# Binary Clock

• 11-12-2006
cerin
Binary Clock
I made a binary clock for school in Visual Basic which I had to use. Then I decided to remake it for fun in C++. It doesn't calculate the binary numbers correctly for some reason. I know it doesn't change the increment the units of time yet because that was a problematic bit of code, but you can still see it in there although commented out.

Code:

```#include <iostream> #include <cstdlib> #include <ctime> #include <time.h> using namespace std; void wait ( long milliseconds ) {         long timeout = clock() + milliseconds;         while ( clock() < timeout ) continue; } int main() { int hours,hours2; int minutes, minutes2; int seconds,seconds2; int clock[3][6];        //array for display  cout<<"What are the hours (military time):";    //get input for start position of clock  cin>>hours2;   cout<<"\nMinutes:";  cin>>minutes2;  cout<<"Seconds:";  cin>>seconds2;    clock[0][0]=0;  // this position will never be a 1 because there are only 24 hours in a day while (true){             seconds=seconds2;  //returns seconds,minutes, and hours to original values for recalculation       minutes=minutes2;       hours=hours2;       /*if (hours2=24){ this code is also problematic but has been commented out in an attempt to solve one problem at a time   hours2=0; } if (minutes2=60){   minutes2=0;   hours2+1; } if (seconds2=60){   seconds2=0;   minutes2+1; }*/ wait(1000);        //wait one second       if (hours-16>-1) {        //figure out the 1's and 0's and put them in an array   clock[0][1]=1;   hours-16; }   else{   clock[0][1]=0; } if (hours-8>-1){   clock[0][2]=1;   hours-8; }   else{   clock[0][2]=0; } if (hours-4>-1){   clock[0][3]=1;   hours-4; }   else{   clock[0][3]=0; } if (hours-2>-1){   clock[0][4]=1;   hours-2; }   else{   clock[0][4]=0; } if (hours-1>-1){   clock[0][5]=1;   hours-1; }   else{   clock[0][5]=0; } if (minutes-32>-1){   clock[1][0]=1;   minutes-32; }   else{   clock[1][0]=0; } if (minutes-16>-1){   clock[1][1]=1;   minutes-16; }   else{   clock[1][1]=0; } if (minutes-8>-1){   clock[1][2]=1;   minutes-8; }   else{   clock[1][2]=0; } if (minutes-4>-1){   clock[1][3]=1;   minutes-4; }   else{   clock[1][3]=0; } if (minutes-2>-1){   clock[1][4]=1;   minutes-2; }   else{   clock[1][4]=0; } if (minutes-1>-1){   clock[1][5]=1;   minutes-1; }   else{   clock[1][5]=0; } if (seconds-32>-1){   clock[2][0]=1;   seconds-32; }   else{   clock[2][0]=0; } if (seconds-16>-1){   clock[2][1]=1;   seconds-16; }   else{   clock[2][1]=0; } if (seconds-8>-1){   clock[2][2]=1;   seconds-8; }   else{   clock[2][2]=0; } if (seconds-4>-1){   clock[2][3]=1;   seconds-4; }   else{   clock[2][3]=0; } if (seconds-2>-1){   clock[2][4]=1;   seconds-2; }   else{   clock[2][4]=0; } if (seconds-1>-1){   clock[2][5]=1;   seconds-32; }   else{   clock[2][5]=0; } cout<<"    Hours  Minutes  Seconds";        //recursively output the array of 1's and 0's for (int row=0; row<6;row++){     cout<<"\n"; for(int column=0;column<3;column++){     cout<<"      "<<clock[column][row]; } } cout<<"\n"; }   cin.get();   cin.ignore();   return 0; }```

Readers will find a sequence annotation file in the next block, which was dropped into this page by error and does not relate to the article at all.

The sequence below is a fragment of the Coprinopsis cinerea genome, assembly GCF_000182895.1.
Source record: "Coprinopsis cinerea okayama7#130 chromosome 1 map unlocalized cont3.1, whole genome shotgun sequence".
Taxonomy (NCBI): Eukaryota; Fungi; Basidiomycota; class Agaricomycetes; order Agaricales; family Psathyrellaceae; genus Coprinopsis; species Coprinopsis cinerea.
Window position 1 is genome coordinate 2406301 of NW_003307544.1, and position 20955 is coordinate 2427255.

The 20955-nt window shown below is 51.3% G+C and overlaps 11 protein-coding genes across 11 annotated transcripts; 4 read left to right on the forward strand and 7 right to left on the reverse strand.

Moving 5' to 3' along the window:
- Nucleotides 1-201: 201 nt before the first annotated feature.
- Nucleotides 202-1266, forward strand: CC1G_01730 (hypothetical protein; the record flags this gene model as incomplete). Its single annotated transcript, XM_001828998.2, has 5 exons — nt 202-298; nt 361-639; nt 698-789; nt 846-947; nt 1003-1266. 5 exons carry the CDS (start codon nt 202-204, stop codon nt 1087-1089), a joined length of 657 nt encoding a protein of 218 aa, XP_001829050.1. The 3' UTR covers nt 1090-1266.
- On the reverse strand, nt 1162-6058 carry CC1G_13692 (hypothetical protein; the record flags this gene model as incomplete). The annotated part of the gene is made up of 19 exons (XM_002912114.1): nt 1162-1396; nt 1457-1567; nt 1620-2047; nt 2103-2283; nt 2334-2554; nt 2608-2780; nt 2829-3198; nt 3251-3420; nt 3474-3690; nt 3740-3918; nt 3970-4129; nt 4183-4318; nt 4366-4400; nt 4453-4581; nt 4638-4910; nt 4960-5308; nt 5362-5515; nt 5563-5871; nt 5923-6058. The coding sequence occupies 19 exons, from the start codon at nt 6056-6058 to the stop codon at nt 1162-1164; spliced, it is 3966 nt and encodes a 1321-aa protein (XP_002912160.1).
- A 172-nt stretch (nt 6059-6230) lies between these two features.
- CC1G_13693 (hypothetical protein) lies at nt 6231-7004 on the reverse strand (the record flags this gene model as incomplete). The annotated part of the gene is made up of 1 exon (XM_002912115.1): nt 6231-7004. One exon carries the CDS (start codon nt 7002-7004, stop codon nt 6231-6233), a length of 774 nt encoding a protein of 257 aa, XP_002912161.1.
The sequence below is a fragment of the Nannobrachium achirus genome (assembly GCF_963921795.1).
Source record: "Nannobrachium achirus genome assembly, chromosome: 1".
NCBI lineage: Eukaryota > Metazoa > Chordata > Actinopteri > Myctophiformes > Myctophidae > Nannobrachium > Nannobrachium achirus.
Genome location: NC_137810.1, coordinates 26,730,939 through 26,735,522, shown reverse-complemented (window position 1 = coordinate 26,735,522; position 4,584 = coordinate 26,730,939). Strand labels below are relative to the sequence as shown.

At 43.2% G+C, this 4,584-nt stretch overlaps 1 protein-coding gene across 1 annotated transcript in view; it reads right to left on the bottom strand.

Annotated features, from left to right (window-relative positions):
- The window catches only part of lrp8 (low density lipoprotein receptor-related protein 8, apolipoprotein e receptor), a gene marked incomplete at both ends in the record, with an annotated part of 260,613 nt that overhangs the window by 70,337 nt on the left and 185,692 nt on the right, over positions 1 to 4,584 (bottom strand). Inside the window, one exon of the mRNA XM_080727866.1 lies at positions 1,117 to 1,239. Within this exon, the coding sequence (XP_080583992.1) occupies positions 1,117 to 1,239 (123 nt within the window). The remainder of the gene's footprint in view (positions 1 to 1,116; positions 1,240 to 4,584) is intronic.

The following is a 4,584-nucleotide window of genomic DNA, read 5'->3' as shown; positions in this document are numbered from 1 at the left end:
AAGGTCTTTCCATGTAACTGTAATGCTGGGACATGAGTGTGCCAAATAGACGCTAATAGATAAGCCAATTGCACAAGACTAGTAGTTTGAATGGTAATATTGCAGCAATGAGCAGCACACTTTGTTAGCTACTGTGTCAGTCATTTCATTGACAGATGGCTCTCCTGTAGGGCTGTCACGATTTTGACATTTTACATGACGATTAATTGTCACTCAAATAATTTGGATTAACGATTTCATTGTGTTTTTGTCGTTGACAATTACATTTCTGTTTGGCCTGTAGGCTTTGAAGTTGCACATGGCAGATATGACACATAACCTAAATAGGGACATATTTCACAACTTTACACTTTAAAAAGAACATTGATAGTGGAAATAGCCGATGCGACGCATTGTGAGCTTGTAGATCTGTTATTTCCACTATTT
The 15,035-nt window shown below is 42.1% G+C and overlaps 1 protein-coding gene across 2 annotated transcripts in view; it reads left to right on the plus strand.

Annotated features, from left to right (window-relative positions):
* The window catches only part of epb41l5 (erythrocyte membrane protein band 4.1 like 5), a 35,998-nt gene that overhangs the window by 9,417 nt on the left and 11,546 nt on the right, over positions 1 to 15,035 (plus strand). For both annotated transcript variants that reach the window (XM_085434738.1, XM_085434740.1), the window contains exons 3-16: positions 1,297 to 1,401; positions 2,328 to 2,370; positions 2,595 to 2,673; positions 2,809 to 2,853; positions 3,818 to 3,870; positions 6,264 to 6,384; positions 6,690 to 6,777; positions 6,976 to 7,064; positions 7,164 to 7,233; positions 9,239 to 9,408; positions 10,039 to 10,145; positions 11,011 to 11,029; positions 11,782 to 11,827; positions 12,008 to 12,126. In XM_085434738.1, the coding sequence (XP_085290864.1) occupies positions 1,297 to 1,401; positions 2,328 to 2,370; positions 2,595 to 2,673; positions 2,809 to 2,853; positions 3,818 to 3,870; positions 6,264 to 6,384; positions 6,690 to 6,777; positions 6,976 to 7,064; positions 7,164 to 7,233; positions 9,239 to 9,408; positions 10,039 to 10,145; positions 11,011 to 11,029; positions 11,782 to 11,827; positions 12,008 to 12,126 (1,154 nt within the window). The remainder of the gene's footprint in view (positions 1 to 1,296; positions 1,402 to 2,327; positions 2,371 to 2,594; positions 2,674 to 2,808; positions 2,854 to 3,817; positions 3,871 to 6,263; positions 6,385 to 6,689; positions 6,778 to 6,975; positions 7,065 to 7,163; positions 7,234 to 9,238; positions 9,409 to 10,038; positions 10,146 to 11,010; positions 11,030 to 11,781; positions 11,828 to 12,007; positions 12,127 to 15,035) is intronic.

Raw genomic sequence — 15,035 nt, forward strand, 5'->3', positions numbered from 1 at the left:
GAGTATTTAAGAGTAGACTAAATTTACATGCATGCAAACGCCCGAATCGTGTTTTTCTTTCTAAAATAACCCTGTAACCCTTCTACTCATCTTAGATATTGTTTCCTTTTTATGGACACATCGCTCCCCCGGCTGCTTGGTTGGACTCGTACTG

• 11-12-2006
Salem
> hours-16
1. Why don't you use a couple of loops to extract binary values - or better yet, write a function.
2. A good compiler would have reported a warning along the lines of expression has no effect.
Try
hours -= 16
if you really meant
hours = hours-16
• 11-12-2006
grumpy
You have mixed up usage of operators in a few places. For example, in your code;
Code:

```if (minutes2=60){   minutes2=0;   hours2+1; }```
Testing for equality is done with two equals signs (eg if (minutes == 60)). Using the single equals sign assigns minutes2 to 60, and because the result of that operation is always non-zero, the condition in the if statement is always true.

In this example, the line "hours2+1" computes the value of hours2+1 but does nothing with the result (and most aggressive optimisers will simply throw that line away). I'm assuming you wanted this line to be "hours2 = hours2 + 1" or (more simply) "++hours2".

As salem said, cranking up the levels of warnings given by your compiler will give result in some warnings from the compiler. In practice, it is a good idea in C++ (or C) to tweak your compiler options so it warns about everything it can, and attempt to write your code to stop the compiler complaining.
• 11-12-2006
cerin
Really sorry. It's been a while and programming in VB surely doesn't help.
• 11-12-2006
Salem
Arghhhhh! Mind Rot!
• 11-13-2006
jafet
Quote:

and programming in VB surely doesn't help.
Understatement of the Year.

You're probably using Dev-C++ as well. Do us all a favor:

Tools > Compiler Options > Check "Add following compiler commands" and add "-W -ansi -pedantic" to the text box. This will give you lots of warnings you may want to ignore, but will also give you many you probably won't.
• 11-13-2006
manutd